Hard to credit, but at the Royal Opera the new production of Massenet’s Werther begins with the prelude being played while the curtain is still lowered, no one messing around in front; and when it rises, at the point indicated in the score, we see a honeysuckle-covered wall, with a water spout spouting water, and part of a quaint old house. Old-style realism, or semi-realism, which many of us have been pleading for, if not in all cases, at least in such classic period pieces as this. When characters appear, they are dressed in period, too. Fairly soon, however, I began to wonder whether the director Benoit Jacquot, collaborating with the designer Charles Edwards, and in collusion with Antonio Pappano, had their tongues in their cheeks. For not only was the setting ‘traditional’, but so was all too much of the acting. The village characters — the Baillie and Johann and Schmidt — showed what jolly fellows they are using all the old devices of operatic business. The heroine’s younger sister Sophie, winningly sung by Sally Matthews, does a Scarlett O’Hara routine of pirouetting and girlishly poking people, and never stops. Is this sabotage or just under-direction? The question was never answered.
Two of the central figures in the drama transcended the general mode, one emphatically did not. Ruxandra Donose’s Charlotte is wonderful to look at, sings enchantingly if without all the power needed in her climactic scenes, and acts with moving dignity. And Ludovic Tézier, in the thankless role of Albert, her husband, managed to endow the role with some warmth while remaining a stuffed shirt. The two together provided a suitable frame for the agonies of the hero. That was where the big trouble lay. Marcelo Alvarez is a figure who generates sympathy, and his voice has strength and sometimes, rarely, lovely light colouring. He has acquired no acting ability, and never made a gesture which any other tenor wouldn’t have made under the same circumstances, down to brow-clutching and — his speciality — staggering. While Donose sang through her words, Alvarez used his for posturing vocalisation. His voice is in less good shape than it was a few years ago. Even so, I blame the director for not forcing the characters to interact — there was far too much singing at the footlights directed straight out into the auditorium. The orchestra played with refinement and occasionally with great power, too much —but Pappano seems to want all scores to be Wagnerian. Given the amount of talent around, it was a puzzlingly unmoving evening.
Unfortunately, there is nothing much puzzling about why English National Opera’s production of Berlioz’s The Trojans, now performed complete in one evening, is so unmoving. The production is a sadistic travesty, and the conducting lacks much feel for the admittedly elusive movement of Berlioz’s score. Not a lot of the singing is as good as it needs to be, either. The orchestral playing often lacked fire and precision, though the Royal Hunt and Storm was adequate, not more. And yet again I am bemused by Richard Jones’s mode of making a great epic work ‘relevant’. He does seem to indulge his mannerisms whenever the urge takes him. Both parts of the work, but especially The Capture of Troy, have people running as fast as they can across the set, most of them wearing sports clothes, contemporary ones, and bumping into Cassandra as she lives her horrifying visions. She is treated as a lunatic — treated that way by the producer, I mean — who is given to twitching spasms, and occasionally has to be restrained. Meanwhile Berlioz’s sublime music — and no other word will do or is appropriate for all the finest things in The Trojans — is made to seem absurdly overpowered for such a scene: a secretary who can’t bear any more pressure from senior management, who alternate with the sports-clad runners in ignoring her. The mighty heroic role of Cassandra needs a singer with huge presence and an ample voice singing in the grand manner. In Susan Bickley it finds none of these. She is shrill, when she sings quietly she becomes inaudible, and she conveys no sense of visionary intensity — Cassandra is that rare thing, a genuine prophet. Robert Poulton is a much more successful Chorebus, and their brief scene was the best part of the The Capture of Troy. John Daszak’s Aeneas — who is, or is intended to be, the central figure of the whole work, but Berlioz clearly didn’t bring that off — is uncertain. He can produce a ringing note, only to follow it by a cracked or undersized one. That meant that his solo scenes were vocal and dramatic roller-coasters.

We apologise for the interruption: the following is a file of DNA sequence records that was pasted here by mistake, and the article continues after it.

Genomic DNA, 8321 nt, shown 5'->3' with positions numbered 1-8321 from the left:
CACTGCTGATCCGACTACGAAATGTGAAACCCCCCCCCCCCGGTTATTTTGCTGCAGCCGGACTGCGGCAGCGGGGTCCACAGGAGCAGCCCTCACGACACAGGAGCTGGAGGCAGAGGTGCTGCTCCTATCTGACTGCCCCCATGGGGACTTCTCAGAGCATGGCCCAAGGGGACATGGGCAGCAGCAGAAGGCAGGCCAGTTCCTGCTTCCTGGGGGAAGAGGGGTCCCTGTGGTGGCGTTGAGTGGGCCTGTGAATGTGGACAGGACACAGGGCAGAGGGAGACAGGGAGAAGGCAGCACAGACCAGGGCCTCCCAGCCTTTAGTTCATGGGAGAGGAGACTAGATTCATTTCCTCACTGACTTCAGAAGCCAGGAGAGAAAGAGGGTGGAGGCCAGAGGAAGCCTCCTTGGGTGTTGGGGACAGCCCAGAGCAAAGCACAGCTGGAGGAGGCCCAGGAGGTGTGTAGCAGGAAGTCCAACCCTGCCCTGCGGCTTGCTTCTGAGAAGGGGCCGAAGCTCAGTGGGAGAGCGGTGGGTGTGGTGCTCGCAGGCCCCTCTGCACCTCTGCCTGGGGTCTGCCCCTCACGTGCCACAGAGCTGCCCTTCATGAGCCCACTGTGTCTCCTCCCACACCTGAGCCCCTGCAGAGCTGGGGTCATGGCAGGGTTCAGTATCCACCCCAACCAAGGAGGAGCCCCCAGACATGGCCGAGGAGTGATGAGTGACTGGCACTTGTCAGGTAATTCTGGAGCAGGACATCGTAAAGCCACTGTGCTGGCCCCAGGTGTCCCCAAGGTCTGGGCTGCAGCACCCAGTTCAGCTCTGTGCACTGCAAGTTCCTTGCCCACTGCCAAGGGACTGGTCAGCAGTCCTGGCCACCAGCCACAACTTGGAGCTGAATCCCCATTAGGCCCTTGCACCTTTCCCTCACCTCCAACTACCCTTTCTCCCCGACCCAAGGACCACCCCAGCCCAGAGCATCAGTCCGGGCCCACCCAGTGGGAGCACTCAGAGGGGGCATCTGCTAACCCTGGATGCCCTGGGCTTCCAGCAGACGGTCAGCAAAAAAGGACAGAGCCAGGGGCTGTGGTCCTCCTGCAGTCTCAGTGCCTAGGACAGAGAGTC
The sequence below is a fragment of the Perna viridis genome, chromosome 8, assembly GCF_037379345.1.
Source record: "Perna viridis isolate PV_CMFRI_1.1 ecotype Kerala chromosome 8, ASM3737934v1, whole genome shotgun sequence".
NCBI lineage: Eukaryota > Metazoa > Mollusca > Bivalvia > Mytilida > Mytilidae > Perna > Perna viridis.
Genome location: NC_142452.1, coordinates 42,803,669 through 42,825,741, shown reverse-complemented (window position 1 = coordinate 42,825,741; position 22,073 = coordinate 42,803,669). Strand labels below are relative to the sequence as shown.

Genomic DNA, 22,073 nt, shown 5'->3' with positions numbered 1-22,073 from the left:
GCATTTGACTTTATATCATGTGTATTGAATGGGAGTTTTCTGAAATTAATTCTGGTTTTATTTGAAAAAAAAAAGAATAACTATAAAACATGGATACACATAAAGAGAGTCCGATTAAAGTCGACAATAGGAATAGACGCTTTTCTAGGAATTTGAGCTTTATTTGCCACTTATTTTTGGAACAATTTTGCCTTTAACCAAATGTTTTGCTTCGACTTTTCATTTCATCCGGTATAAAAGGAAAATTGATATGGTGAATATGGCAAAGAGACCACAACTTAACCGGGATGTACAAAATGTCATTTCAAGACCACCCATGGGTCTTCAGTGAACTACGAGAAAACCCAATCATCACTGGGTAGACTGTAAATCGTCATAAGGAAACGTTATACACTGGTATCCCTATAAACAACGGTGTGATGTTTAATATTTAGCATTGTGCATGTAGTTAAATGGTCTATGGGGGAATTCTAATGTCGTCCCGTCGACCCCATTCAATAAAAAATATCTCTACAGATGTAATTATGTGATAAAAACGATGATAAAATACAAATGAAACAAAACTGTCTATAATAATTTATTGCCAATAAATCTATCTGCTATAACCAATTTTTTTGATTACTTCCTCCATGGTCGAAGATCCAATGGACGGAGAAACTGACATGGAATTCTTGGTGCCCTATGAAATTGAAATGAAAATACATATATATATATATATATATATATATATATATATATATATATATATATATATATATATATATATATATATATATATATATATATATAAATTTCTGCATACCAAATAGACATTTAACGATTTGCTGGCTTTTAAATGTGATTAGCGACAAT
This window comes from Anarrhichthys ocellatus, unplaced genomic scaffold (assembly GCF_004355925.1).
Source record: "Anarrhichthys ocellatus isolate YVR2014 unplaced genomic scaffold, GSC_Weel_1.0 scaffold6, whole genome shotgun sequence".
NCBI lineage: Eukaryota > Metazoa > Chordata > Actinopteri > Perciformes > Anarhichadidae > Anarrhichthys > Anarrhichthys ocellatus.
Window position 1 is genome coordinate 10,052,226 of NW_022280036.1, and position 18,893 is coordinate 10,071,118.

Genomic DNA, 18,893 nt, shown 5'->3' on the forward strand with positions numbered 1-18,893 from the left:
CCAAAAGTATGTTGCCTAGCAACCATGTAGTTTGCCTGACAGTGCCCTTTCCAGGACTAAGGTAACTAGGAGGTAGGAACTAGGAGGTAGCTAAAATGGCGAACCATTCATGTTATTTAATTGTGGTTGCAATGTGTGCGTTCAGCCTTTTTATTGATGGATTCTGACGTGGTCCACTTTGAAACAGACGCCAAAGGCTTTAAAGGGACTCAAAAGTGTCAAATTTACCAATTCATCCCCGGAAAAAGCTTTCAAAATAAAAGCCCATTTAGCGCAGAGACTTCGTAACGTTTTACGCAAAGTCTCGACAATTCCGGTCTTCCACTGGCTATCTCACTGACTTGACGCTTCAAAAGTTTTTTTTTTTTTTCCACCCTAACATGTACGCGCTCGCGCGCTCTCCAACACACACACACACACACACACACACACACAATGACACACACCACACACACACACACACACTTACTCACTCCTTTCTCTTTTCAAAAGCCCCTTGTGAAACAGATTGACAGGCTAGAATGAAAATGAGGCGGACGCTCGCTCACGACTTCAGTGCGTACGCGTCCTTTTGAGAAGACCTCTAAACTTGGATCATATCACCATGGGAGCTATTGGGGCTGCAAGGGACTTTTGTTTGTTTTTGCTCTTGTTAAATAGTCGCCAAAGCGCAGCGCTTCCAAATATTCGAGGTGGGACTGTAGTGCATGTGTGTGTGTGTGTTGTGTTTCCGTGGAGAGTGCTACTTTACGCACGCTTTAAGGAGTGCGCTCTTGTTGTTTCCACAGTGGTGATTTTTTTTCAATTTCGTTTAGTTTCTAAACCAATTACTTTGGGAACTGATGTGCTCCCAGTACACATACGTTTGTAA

Sarah Connolly has taken over the part of Dido, and is a huge improvement on her predecessor. Even she, though, is made to be too merely domestic a figure, and she scales her voice down to the way she is misdirected. Is a concept of genuine royal dignity no longer available to directors? Masterpiece as, overall, it unquestionably is, The Trojans needs careful treatment. Jones seems to think that it needs someone with his kind of taste to substitute a remotely related work, while Paul Daniel just seems uneasy with the whole enterprise, as well he might be.